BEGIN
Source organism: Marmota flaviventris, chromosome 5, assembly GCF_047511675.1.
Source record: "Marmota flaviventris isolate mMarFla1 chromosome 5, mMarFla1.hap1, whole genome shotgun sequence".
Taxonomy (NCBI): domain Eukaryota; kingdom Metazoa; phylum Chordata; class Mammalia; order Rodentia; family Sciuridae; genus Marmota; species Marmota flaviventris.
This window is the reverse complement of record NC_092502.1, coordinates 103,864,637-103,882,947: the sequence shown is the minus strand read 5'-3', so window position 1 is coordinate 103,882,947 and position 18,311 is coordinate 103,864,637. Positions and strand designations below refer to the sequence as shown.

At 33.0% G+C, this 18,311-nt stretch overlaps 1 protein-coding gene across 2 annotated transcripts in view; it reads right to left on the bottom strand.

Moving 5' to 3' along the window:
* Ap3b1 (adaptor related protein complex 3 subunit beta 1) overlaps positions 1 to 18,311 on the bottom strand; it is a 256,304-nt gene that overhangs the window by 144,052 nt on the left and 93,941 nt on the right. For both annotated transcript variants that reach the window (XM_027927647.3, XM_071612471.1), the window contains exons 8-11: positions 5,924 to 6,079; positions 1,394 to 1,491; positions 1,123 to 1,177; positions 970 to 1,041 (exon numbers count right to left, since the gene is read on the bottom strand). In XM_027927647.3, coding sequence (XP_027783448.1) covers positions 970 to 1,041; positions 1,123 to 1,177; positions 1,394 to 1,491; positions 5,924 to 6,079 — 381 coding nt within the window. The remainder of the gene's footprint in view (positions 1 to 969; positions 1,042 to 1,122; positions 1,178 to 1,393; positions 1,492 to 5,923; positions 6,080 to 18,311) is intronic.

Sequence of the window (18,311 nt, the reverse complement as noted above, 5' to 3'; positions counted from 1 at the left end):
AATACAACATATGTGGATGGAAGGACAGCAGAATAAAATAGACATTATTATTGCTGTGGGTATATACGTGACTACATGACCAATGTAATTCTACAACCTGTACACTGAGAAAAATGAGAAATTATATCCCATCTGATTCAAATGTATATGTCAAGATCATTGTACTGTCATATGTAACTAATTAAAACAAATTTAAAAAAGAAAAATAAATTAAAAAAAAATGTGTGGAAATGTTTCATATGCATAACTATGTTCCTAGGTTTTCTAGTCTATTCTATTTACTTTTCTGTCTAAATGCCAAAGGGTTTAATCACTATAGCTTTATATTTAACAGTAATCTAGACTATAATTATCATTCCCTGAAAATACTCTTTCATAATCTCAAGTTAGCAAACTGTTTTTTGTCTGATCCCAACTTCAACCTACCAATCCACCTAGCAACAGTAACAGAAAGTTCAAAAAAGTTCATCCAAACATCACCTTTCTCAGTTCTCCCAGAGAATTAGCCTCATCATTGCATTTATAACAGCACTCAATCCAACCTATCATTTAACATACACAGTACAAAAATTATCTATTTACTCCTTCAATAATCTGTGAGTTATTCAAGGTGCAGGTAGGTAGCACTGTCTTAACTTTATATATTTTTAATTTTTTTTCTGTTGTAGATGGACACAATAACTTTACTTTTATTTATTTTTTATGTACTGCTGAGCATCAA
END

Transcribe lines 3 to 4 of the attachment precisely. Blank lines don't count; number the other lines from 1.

Taxonomy (NCBI): domain Eukaryota; kingdom Metazoa; phylum Chordata; class Mammalia; order Rodentia; family Sciuridae; genus Marmota; species Marmota flaviventris.
This window is the reverse complement of record NC_092502.1, coordinates 103,864,637-103,882,947: the sequence shown is the minus strand read 5'-3', so window position 1 is coordinate 103,882,947 and position 18,311 is coordinate 103,864,637. Positions and strand designations below refer to the sequence as shown.